7 F3d 744 United States v. Nomeland

7 F.3d 744

UNITED STATES of America, Plaintiff-Appellee,
Jack Warren NOMELAND, Defendant-Appellant.

No. 92-3954.

United States Court of Appeals,
Eighth Circuit.

Submitted May 11, 1993.
Decided Oct. 15, 1993.

Robert D. Richman, Asst. Federal Public Defender, Minneapolis, MN (argued), for defendant-appellant.

B. Todd Jones, Asst. U.S. Atty., Minneapolis, MN (argued), for plaintiff-appellee.


LOKEN, Circuit Judge.

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Jack Warren Nomeland appeals his 162-month sentence for armed bank robbery, arguing that the district court1 erred in departing upward under the Sentencing Guidelines because of Nomeland's extensive criminal record and the psychological trauma he inflicted on the robbery victims. We affirm.



In April 1992, Nomeland and Rodney Kirk entered the First American National Bank of Fisher, Minnesota. Nomeland grabbed the lone bank teller, brandished a knife, and announced "this is a robbery." While Nomeland held the teller, Kirk emptied the cash drawer. They then locked the teller and a bank customer in a small room behind the teller counter and fled in a stolen car. They were captured later that day in North Dakota.


Nomeland pleaded guilty to armed bank robbery in violation of 18 U.S.C. § 2113(a) and (d). The plea agreement stated that "the government may pursue an upward departure should it be determined that the defendant does not qualify as a career offender." The presentence report (PSR) recommended that Nomeland be sentenced as a career offender under U.S.S.G. § 4B1.1 because of two prior violent felony convictions. Career offender status resulted in a guidelines range of 210 to 262 months.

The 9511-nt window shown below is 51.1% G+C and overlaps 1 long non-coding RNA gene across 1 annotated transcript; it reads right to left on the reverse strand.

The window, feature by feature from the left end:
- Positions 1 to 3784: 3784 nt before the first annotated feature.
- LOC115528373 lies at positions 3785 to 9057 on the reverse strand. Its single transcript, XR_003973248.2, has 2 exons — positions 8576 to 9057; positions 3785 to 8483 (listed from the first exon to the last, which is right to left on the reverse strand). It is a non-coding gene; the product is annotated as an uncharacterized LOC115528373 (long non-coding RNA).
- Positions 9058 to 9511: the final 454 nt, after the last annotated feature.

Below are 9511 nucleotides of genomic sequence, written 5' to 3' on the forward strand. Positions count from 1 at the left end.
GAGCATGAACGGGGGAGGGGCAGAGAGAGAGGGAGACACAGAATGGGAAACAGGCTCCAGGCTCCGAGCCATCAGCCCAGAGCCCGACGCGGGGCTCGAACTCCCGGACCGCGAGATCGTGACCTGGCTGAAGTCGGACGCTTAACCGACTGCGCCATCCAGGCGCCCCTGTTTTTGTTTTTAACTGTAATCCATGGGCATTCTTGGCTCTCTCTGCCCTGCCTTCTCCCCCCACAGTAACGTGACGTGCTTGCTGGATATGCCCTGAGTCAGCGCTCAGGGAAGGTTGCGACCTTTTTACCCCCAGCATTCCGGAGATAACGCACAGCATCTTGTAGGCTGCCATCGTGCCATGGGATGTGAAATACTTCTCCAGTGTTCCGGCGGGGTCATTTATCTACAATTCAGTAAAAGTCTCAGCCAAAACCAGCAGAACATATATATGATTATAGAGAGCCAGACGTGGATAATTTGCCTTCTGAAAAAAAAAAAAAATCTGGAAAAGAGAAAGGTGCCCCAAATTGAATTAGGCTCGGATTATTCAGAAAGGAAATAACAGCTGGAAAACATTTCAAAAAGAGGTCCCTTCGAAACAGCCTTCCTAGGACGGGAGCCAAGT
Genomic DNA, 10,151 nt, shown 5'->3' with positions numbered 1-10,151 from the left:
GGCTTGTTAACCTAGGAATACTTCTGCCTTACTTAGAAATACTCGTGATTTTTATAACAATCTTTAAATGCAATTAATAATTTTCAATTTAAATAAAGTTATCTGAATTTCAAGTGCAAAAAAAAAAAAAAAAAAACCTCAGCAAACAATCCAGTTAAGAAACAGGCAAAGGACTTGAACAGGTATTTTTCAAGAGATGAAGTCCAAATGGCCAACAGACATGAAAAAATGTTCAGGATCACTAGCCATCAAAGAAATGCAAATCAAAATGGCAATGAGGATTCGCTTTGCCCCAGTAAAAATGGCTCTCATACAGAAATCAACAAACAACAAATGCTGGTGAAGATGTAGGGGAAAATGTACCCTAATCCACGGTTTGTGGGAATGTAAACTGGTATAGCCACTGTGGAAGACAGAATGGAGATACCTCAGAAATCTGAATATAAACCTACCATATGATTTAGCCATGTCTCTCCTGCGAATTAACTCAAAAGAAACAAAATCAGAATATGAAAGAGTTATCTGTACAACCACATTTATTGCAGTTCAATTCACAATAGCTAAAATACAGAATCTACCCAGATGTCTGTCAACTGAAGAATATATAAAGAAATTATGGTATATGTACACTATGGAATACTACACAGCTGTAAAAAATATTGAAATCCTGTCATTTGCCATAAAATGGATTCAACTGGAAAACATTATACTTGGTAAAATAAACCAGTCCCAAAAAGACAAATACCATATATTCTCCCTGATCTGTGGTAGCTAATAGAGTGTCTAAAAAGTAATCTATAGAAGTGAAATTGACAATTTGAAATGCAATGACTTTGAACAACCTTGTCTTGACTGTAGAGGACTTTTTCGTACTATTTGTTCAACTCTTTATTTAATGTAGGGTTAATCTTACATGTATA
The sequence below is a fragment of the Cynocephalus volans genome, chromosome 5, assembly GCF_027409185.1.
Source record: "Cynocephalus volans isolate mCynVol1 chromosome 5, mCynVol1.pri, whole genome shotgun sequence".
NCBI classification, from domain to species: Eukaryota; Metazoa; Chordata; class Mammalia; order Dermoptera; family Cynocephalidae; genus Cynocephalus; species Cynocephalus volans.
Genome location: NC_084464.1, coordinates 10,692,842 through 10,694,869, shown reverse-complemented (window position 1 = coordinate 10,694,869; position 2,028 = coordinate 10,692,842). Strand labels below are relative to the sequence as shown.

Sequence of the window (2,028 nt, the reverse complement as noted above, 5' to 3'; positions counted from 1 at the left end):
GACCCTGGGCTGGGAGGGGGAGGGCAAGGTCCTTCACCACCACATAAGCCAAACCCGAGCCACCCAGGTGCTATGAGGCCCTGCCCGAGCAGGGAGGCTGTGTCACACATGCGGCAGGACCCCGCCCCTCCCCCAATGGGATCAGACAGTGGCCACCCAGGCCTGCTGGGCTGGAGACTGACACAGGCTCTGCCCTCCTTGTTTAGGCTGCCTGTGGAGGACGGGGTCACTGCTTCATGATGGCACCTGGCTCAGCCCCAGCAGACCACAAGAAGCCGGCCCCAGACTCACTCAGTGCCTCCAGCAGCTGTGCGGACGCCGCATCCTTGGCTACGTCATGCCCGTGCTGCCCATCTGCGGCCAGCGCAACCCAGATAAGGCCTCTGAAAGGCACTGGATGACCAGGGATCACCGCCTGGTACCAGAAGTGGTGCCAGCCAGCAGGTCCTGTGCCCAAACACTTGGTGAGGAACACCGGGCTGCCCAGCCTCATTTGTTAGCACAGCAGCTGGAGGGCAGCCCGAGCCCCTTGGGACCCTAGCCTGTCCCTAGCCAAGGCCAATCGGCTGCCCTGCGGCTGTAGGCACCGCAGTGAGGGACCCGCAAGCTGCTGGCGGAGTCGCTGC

The Guidelines provide that a prior conviction should not be counted for career offender purposes if the sentence was completed fifteen years before the offense of conviction. See U.S.S.G. §§ 4A1.2(e); 4B1.2, comment. (n. 4). After a hearing, the district court determined that Nomeland is not a career offender because he was paroled from his sentence for one of the prior violent felonies two months more than fifteen years before he committed this bank robbery. The government has not appealed this determination.


Adopting the recommendations in the PSR, the district court next determined that Nomeland's base offense level is twenty-five--level twenty for the robbery, plus a three-level increase for use of a dangerous weapon, a two-level increase for taking the property of a financial institution, and a two-level increase for restraining the victims of the offense, all under U.S.S.G. § 2B3.1(b), minus a two-level reduction for acceptance of responsibility under U.S.S.G. § 3E1.1. Nomeland's twenty-one criminal history points placed him in Criminal History Category VI, the highest category, producing a guidelines range of 110-137 months. See U.S.S.G. Chapter 5A (Sentencing Table).


At the government's urging, and with prior notice to Nomeland, the district court then departed upward under U.S.S.G. § 5K2.0, p.s., and sentenced Nomeland to 162 months. The court explained:


The court has departed for several reasons. First, because the court does not believe the two-level enhancement for physically restraining victim adequately accounts for the trauma defendant imposed. In addition to physically restraining a bank teller at knife point, defendant also ordered a customer into a back room. The victims have, and continue to suffer dramatically from this event. The court further departs upward because of defendant's significant criminal history which includes violent crimes. Moreover, defendant missed a career offender enhancement under the sentencing guidelines by just several weeks.... Although not subject to a 20 year sentence as required by the career offender guideline, defendant's seemingly endless criminal history warrants an upward departure.